Al-Bihani v. Obama, 590 F.3d 866, 877 (D.C. Cir. 2010). The Circuit has even said with respect to habeas that "where the source of classified information is 'highly sensitive, ... it can be shown to the court... alone." Khan v. Obama, 655 F.3d 20, 31 (D.C. Cir. 2011) (quoting Parhat v. Gates, 532 F.3d 834, 849 (D.C. Cir. 2008)). In other words, CIPA is a potential source of guidance for habeas courts, not a rigid requirement.

Numerous cases confirm the lack of support for petitioner's argument that personal access is essential to a meaningful opportunity to contest detention. In Mousovi v. Obama, the court concluded that the government "[may] rely on Top Secret source-identifying information for which there is no adequate substitute and that cannot be released to Petitioner's counsel, even if it might assist his petition." 916 F.Supp.2d 67, 68-69 (D.D.C. 2013). In In re Guantanamo Bay Detainee Litig., the court concluded that petitioners would be permitted to review their own statements if such were included "in their respective classified factual returns, " but noted that "the security risk from providing petitioners access to their own statements is not comparable to the risk from disclosing other classified information." 634 F.Supp.2d 17, 23 (D.D.C. 2009) (footnote omitted). In this case, however, petitioner seeks access to information derived from other sources, and not merely to his own statements. In Khan, the petitioner's motion for unredacted access to some of the intelligence reports justifying his detention was denied "on the ground that the combination of the government's declaration and the in camera submission constitutes an 'effectiv[e] substitute for unredacted access' that ensures Khan the 'meaningful review of both the cause for detention and the Executive's power to detain' required by Boumediene." 655 F.3d at 31 (citing Al Odah v. United States, 559 F.3d 539, 547-48 (D.C. Cir. 2009)) (quoting Boumediene, 553 U.S. at 783). Indeed, the government provided no more disclosure, and possibly less, in Khan-where it "submitted to both the court and counsel a classified declaration explaining, to the extent possible without disclosing particularly sensitive classified information, how and by whom the reports had been prepared"-than it has here, where petitioner's counsel has actual access to the information in question. 655 F.3d at 25. Finally, though Al Odah clearly holds that a court "may compel the disclosure of classified information" that is both relevant and material, it did so in a far less sensitive case than this one, where the party receiving the information would be cleared counsel rather than the petitioner himself. 559 F.3d at 544. Petitioner offers no case suggesting the D.C. Circuit has ever held that a habeas petitioner's right to such information includes personal access, and as stated previously, Al Odah's allusion to CIPA did not set a floor for the government's disclosure obligations.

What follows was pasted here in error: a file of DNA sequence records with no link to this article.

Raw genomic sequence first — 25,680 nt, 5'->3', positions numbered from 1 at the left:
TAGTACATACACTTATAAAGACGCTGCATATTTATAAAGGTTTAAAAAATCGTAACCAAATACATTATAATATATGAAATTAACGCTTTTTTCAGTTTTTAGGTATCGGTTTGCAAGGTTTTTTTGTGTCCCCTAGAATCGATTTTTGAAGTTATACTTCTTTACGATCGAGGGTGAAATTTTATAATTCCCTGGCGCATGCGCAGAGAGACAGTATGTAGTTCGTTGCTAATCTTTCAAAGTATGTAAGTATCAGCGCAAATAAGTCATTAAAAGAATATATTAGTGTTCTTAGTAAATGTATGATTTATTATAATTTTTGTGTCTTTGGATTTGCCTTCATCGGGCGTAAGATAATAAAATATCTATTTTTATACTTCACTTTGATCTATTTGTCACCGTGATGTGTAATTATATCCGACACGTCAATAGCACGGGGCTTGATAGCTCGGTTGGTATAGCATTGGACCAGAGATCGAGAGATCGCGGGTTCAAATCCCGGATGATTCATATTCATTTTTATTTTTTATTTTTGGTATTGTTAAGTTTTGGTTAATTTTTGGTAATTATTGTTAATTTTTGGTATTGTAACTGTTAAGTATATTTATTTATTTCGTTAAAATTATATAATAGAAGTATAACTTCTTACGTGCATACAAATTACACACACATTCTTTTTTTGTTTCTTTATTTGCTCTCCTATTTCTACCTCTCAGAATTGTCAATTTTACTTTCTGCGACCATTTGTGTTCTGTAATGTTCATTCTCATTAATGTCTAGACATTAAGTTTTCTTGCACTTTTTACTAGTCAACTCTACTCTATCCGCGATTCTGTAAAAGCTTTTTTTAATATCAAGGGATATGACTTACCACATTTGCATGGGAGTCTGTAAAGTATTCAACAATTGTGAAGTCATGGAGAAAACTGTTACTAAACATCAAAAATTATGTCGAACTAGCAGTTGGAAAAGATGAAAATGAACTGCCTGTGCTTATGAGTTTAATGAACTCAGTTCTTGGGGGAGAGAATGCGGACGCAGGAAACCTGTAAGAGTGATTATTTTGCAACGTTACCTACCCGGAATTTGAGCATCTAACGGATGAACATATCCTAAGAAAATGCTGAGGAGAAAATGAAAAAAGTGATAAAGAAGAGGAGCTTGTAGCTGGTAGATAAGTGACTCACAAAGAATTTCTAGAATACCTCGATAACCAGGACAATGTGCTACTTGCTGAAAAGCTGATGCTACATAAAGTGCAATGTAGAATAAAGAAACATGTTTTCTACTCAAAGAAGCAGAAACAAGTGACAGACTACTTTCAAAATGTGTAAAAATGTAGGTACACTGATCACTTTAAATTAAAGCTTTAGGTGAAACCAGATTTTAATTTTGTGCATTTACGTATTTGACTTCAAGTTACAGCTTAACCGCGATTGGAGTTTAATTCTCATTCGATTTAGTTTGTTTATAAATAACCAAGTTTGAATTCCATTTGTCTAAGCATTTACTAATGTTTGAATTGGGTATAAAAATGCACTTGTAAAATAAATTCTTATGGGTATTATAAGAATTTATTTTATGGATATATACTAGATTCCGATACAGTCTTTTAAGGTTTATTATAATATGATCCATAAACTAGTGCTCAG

Thus, while petitioner would undoubtedly be better able to defend himself with personal access to the requested documents, the relevant question is not how best to equip petitioner, but rather whether the government's proposed disclosures and redactions are justified, and if so whether they deprive him of the meaningful opportunity to contest his detention guaranteed by Boumediene. The D.C. Circuit's previous approval of the use of classified evidence in habeas cases-even when no disclosure was made to defense counsel, let alone to the petitioner- demonstrates that lack of personal access does not per se violate Boumediene's guarantee. Petitioner attempts to distinguish cases like Khan and Mousovi on the grounds that they presented the risk of disclosing intelligence sources and methods, whereas granting his request, he claims, would entail disclosing nothing more than the allegations against him. But revealing an allegation sometimes necessarily reveals the source or method from which it emerged.